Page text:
VINOGRAD: Well, after the agreed framework failed, we launched into several years and several rounds of negotiations with the so-called Six Parties. The United States, China, North and South Korea, Russia and Japan. And there was some highs and lows throughout this period. We had some breakthroughs. In 2005, the North Koreans pledged, and I'm stressing the word pledge, to stop their existing nuclear program. They even agreed to rejoin the nuclear nonproliferation treaty.

And we talked about some concessions as well, some food aid, and President Bush removed North Korea from the state sponsor of terrorism list and the trading with the enemy act. But again, Wolf, the North Koreans did things like launched missiles and they even conducted a nuclear test, which put these talks on ice.

BLITZER: When President Obama came into office, given that backdrop, Samantha, did he learn lessons during the eight years of the Obama administration? There certainly was not much improvement in U.S.- North Korean relations.

VINOGRAD: There certainly was not. And President Obama did come into office with a different view on how to work on the North Korea problem. His view is that more engagement was necessary. When he came into office he launched a series of secret negotiations. And then remember Kim Jong-un's father died in late December of 2011. And on leap day, February 29th, 2012, we announced this Leap Day Accord, under which the North Koreans again agreed to freeze missile tests in exchange for some statements from the United States and some food aid.

But just days later, they announced that they were sending a satellite into space using ballistic missile technology, which we said violated their international responsibilities and this accord was also violated.

BLITZER: Samantha Vinograd, thanks very much for that analysis.

There's more breaking news right now. The U.S. Senate Intelligence Committee has just released its report on Russian interference in the 2016 presidential elections here in the United States and the assessment from the U.S. intelligence community.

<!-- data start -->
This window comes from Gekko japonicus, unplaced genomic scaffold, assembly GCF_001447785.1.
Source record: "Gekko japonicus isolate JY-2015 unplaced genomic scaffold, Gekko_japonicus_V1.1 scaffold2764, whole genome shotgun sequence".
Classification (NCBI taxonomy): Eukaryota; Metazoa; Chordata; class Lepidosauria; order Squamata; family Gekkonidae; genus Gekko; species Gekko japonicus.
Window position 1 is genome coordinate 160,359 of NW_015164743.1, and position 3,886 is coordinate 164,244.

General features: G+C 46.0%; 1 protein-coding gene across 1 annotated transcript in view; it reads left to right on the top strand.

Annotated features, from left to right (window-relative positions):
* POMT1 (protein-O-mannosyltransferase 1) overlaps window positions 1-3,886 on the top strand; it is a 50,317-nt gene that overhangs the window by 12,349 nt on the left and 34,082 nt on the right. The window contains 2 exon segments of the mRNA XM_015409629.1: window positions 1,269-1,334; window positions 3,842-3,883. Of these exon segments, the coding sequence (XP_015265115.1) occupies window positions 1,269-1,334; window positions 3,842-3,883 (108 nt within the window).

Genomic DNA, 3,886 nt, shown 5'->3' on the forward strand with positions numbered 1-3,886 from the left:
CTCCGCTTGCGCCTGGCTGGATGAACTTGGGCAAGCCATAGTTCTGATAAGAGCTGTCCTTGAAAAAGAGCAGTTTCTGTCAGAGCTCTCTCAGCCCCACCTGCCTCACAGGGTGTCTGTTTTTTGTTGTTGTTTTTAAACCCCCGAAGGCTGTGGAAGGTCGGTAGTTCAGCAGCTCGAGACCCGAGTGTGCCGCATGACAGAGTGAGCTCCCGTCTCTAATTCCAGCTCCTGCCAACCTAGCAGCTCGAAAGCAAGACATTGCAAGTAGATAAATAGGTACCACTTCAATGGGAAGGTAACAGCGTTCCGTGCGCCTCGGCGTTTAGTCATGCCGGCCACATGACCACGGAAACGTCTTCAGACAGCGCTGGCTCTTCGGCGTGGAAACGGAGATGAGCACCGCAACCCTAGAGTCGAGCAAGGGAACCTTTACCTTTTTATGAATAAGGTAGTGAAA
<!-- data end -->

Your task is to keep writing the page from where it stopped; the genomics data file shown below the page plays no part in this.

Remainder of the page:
Committee chairman Richard Burr says this, and remember he's a Republican, and I'm quoting him now. "There is no doubt Russia undertook an unprecedented effort to interfere with our 2016 elections." Senator Mark Warner, by the way, the vice chairman of the Intelligence Committee, said the interference was directly ordered by President Putin in order to help Donald Trump.

That's the conclusion of the Senate Intelligence Committee.

Joining us now from Capitol Hill, New York Congressman Gregory Meeks. He's a Democrat, a member of the House Foreign Affairs Committee.

So, Congressman, thanks so much for joining us. What do you think of that conclusion? Are you surprised that the Democrats and the Republican majority on the Senate Intelligence Committee have now reached the same conclusion?

REP. GREGORY MEEKS (D), SENIOR MEMBER, FOREIGN AFFAIRS COMMITTEE: Well, I think that that's the way it should be, Wolf. You review the evidence and all of the facts and our intelligence community. And you come up with what the results are.

[13:10:01] And I think the results are what we suspected all along, as indicated by our intelligence agencies that Russia did, in fact get involved in the election with the intent on helping Donald Trump. And so it is important for that to be known so that we can make sure that in any future election that we won't allow anyone to get involved with our democracy and our elections.

And I think that it was important that it be bipartisan. Unlike unfortunately that seems to be taking place on the House side. So I think it's a good decision and outcome. But it showed that we've got to work together to protect the integrity of our democracy and our political process.